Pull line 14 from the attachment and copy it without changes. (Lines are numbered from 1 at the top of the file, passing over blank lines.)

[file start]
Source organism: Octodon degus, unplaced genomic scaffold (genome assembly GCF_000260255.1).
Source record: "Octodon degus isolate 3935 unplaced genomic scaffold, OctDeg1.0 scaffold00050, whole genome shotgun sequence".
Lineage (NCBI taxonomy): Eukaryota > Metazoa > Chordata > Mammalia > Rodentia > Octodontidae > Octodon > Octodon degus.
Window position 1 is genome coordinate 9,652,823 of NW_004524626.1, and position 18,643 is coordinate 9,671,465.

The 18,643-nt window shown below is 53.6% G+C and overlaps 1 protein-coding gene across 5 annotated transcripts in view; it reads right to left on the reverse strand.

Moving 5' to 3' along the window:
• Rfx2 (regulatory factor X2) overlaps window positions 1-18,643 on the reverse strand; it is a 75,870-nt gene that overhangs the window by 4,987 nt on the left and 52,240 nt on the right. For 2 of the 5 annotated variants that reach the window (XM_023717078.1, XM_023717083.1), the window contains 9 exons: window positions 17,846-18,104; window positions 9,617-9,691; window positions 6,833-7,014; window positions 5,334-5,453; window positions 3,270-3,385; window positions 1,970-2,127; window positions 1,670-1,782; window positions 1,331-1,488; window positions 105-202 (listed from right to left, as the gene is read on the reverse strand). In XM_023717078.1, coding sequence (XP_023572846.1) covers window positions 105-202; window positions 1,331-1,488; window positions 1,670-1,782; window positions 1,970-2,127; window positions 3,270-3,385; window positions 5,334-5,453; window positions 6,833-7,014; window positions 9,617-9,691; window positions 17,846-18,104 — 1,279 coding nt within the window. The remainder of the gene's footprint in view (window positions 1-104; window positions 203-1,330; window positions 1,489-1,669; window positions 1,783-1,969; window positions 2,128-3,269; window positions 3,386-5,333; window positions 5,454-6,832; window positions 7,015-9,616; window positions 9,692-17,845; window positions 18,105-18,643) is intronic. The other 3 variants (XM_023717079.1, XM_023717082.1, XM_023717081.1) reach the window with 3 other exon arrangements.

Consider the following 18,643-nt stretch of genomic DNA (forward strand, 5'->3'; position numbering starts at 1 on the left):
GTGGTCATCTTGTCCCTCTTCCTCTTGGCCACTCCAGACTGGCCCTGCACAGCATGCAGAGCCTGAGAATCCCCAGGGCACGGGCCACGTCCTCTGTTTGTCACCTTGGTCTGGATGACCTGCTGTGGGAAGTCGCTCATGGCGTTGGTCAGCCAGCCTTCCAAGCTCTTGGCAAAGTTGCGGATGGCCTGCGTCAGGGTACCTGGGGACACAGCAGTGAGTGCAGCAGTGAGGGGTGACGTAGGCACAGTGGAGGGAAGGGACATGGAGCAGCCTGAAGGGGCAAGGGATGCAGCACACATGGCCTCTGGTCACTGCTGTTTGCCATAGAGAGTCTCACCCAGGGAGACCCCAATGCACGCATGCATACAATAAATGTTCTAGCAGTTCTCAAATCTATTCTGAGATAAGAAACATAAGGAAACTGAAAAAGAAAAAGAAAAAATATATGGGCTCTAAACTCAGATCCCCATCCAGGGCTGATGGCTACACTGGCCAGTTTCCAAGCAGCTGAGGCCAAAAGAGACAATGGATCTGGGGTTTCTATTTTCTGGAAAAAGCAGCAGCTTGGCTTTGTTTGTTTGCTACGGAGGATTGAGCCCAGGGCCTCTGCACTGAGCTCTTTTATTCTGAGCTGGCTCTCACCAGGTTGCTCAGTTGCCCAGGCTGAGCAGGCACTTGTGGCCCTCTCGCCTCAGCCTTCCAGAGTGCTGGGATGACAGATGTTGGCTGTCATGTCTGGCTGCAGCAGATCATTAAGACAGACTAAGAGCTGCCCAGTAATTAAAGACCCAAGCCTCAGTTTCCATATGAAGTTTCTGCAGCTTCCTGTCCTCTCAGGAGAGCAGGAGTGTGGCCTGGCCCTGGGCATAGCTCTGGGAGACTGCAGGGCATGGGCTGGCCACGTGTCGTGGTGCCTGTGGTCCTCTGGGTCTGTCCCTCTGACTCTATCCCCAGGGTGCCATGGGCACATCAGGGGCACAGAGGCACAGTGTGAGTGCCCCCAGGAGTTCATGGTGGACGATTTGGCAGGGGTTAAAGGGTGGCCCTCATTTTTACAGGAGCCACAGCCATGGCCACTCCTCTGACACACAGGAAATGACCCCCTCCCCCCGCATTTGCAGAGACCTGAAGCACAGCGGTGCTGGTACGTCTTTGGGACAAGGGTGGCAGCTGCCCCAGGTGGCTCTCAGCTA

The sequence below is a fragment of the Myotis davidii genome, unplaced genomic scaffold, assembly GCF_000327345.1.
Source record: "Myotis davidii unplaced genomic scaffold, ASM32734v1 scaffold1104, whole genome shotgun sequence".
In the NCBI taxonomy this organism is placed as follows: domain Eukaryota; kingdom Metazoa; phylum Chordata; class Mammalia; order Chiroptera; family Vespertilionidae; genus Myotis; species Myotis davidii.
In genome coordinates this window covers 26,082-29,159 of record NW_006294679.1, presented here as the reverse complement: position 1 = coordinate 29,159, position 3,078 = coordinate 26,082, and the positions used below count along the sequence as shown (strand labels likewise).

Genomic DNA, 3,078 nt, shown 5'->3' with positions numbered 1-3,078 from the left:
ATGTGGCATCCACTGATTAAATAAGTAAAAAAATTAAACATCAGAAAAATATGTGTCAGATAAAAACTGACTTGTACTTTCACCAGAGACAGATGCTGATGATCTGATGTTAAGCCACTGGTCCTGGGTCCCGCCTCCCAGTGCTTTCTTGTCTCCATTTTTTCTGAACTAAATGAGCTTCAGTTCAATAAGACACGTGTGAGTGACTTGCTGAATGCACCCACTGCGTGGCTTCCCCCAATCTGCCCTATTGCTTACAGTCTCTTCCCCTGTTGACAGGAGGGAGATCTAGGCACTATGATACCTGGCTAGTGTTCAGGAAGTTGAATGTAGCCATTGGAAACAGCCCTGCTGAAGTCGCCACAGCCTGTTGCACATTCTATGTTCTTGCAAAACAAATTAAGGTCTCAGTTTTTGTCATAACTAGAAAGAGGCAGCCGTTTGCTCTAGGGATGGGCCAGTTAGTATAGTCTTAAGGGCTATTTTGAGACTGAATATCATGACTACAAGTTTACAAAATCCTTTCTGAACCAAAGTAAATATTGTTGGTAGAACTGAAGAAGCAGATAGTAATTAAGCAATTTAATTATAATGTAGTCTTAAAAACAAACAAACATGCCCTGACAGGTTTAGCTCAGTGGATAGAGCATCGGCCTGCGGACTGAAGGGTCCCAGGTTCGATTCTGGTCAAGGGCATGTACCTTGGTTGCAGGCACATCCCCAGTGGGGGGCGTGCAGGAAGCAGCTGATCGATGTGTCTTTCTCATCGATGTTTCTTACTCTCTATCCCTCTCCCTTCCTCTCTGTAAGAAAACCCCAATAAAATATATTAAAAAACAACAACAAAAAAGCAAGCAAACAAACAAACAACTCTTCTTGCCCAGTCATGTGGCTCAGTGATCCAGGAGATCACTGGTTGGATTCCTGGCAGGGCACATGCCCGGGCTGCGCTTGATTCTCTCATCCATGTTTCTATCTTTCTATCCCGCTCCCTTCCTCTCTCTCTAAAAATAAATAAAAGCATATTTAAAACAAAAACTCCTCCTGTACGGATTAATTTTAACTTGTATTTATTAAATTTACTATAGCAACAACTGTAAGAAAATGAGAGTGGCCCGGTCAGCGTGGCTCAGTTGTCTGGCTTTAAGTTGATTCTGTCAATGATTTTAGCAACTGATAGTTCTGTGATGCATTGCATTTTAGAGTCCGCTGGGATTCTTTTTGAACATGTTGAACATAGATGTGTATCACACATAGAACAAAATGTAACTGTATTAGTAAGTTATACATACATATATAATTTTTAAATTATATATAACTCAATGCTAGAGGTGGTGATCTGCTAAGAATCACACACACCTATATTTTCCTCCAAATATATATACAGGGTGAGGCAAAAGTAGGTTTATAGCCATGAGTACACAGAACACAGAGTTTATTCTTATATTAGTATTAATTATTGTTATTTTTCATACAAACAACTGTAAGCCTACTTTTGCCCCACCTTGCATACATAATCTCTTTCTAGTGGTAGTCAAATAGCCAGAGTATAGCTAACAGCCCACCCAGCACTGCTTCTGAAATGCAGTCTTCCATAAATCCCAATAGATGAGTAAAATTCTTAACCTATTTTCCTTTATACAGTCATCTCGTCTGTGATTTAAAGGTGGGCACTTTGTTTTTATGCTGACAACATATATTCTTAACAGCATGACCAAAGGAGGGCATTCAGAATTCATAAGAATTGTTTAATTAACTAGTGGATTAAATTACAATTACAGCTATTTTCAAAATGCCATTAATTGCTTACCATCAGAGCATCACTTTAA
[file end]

Genomic DNA, 3,078 nt, shown 5'->3' with positions numbered 1-3,078 from the left: